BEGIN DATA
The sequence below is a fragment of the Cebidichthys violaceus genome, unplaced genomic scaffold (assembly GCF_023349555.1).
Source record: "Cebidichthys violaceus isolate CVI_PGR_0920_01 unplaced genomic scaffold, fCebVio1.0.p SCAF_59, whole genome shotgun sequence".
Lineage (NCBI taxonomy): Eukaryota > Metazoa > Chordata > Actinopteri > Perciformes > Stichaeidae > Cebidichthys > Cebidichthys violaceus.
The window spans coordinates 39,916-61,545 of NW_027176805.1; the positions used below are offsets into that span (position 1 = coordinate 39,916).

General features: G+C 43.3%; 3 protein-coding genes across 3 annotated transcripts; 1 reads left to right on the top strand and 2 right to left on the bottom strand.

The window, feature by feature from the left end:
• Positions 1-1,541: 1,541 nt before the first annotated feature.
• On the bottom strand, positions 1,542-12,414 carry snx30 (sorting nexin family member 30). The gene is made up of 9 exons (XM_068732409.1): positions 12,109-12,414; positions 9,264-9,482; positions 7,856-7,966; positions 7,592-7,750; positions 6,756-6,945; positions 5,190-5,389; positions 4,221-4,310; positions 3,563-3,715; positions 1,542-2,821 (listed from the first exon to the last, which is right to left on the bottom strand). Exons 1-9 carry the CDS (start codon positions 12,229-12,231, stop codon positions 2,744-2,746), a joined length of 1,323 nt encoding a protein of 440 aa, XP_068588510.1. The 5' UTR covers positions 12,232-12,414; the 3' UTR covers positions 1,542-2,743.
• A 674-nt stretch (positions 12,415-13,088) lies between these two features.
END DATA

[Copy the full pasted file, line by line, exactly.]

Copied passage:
The sequence below is a fragment of the Cebidichthys violaceus genome, unplaced genomic scaffold (assembly GCF_023349555.1).
Source record: "Cebidichthys violaceus isolate CVI_PGR_0920_01 unplaced genomic scaffold, fCebVio1.0.p SCAF_59, whole genome shotgun sequence".
Lineage (NCBI taxonomy): Eukaryota > Metazoa > Chordata > Actinopteri > Perciformes > Stichaeidae > Cebidichthys > Cebidichthys violaceus.
The window spans coordinates 39,916-61,545 of NW_027176805.1; the positions used below are offsets into that span (position 1 = coordinate 39,916).

General features: G+C 43.3%; 3 protein-coding genes across 3 annotated transcripts; 1 reads left to right on the top strand and 2 right to left on the bottom strand.

The window, feature by feature from the left end:
• Positions 1-1,541: 1,541 nt before the first annotated feature.
• On the bottom strand, positions 1,542-12,414 carry snx30 (sorting nexin family member 30). The gene is made up of 9 exons (XM_068732409.1): positions 12,109-12,414; positions 9,264-9,482; positions 7,856-7,966; positions 7,592-7,750; positions 6,756-6,945; positions 5,190-5,389; positions 4,221-4,310; positions 3,563-3,715; positions 1,542-2,821 (listed from the first exon to the last, which is right to left on the bottom strand). Exons 1-9 carry the CDS (start codon positions 12,229-12,231, stop codon positions 2,744-2,746), a joined length of 1,323 nt encoding a protein of 440 aa, XP_068588510.1. The 5' UTR covers positions 12,232-12,414; the 3' UTR covers positions 1,542-2,743.
• A 674-nt stretch (positions 12,415-13,088) lies between these two features.